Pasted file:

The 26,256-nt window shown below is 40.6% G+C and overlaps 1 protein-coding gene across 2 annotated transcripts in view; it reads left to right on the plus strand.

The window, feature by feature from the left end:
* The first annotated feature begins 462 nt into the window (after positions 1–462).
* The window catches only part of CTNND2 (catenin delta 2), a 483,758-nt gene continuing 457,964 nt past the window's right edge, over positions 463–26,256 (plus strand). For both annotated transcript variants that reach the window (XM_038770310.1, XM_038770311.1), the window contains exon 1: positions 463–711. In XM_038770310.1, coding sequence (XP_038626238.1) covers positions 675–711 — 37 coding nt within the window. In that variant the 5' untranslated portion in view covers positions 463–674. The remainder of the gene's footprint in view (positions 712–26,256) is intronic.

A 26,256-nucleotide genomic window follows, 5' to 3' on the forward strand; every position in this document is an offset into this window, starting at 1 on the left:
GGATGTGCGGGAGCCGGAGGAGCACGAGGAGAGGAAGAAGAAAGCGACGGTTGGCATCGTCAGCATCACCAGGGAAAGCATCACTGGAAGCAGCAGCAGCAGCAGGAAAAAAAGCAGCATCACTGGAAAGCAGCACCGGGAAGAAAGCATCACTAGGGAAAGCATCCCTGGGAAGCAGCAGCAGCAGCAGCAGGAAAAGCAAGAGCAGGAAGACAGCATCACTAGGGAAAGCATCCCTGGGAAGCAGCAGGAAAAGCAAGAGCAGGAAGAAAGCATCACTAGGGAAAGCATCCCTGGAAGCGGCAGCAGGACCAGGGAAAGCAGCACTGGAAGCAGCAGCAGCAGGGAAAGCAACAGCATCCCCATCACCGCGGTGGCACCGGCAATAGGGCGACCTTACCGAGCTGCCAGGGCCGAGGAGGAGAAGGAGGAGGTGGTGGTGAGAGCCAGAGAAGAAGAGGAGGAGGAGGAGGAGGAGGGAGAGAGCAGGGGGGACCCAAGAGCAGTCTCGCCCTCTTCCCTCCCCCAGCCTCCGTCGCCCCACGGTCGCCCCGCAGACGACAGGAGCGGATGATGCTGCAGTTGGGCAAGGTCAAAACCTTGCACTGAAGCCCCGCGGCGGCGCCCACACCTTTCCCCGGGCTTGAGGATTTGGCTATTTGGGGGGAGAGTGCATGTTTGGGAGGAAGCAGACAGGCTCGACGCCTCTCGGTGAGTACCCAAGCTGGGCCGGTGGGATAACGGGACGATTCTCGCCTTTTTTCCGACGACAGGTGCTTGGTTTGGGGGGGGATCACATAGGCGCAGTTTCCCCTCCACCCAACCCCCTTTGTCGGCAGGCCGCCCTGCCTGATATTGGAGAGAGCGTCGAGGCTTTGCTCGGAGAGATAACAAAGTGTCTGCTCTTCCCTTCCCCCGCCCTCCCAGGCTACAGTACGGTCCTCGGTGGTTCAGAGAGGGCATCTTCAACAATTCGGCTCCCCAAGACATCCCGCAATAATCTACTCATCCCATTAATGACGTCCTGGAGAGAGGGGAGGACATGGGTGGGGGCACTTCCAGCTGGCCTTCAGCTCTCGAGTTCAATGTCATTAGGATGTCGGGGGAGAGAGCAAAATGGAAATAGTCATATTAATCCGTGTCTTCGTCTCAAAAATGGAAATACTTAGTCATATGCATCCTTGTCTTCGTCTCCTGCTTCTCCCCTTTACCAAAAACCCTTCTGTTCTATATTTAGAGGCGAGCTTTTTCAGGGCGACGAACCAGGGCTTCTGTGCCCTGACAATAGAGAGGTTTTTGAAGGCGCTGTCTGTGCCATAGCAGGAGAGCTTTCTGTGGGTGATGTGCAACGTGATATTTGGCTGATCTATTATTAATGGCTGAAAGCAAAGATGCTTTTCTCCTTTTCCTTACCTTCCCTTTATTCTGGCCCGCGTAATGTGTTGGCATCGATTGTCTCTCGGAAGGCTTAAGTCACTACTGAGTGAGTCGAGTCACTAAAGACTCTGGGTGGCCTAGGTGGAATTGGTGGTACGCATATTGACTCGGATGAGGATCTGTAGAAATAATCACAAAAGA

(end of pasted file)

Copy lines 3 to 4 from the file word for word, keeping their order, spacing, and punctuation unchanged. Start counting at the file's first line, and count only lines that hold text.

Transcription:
* The first annotated feature begins 462 nt into the window (after positions 1–462).
* The window catches only part of CTNND2 (catenin delta 2), a 483,758-nt gene continuing 457,964 nt past the window's right edge, over positions 463–26,256 (plus strand). For both annotated transcript variants that reach the window (XM_038770310.1, XM_038770311.1), the window contains exon 1: positions 463–711. In XM_038770310.1, coding sequence (XP_038626238.1) covers positions 675–711 — 37 coding nt within the window. In that variant the 5' untranslated portion in view covers positions 463–674. The remainder of the gene's footprint in view (positions 712–26,256) is intronic.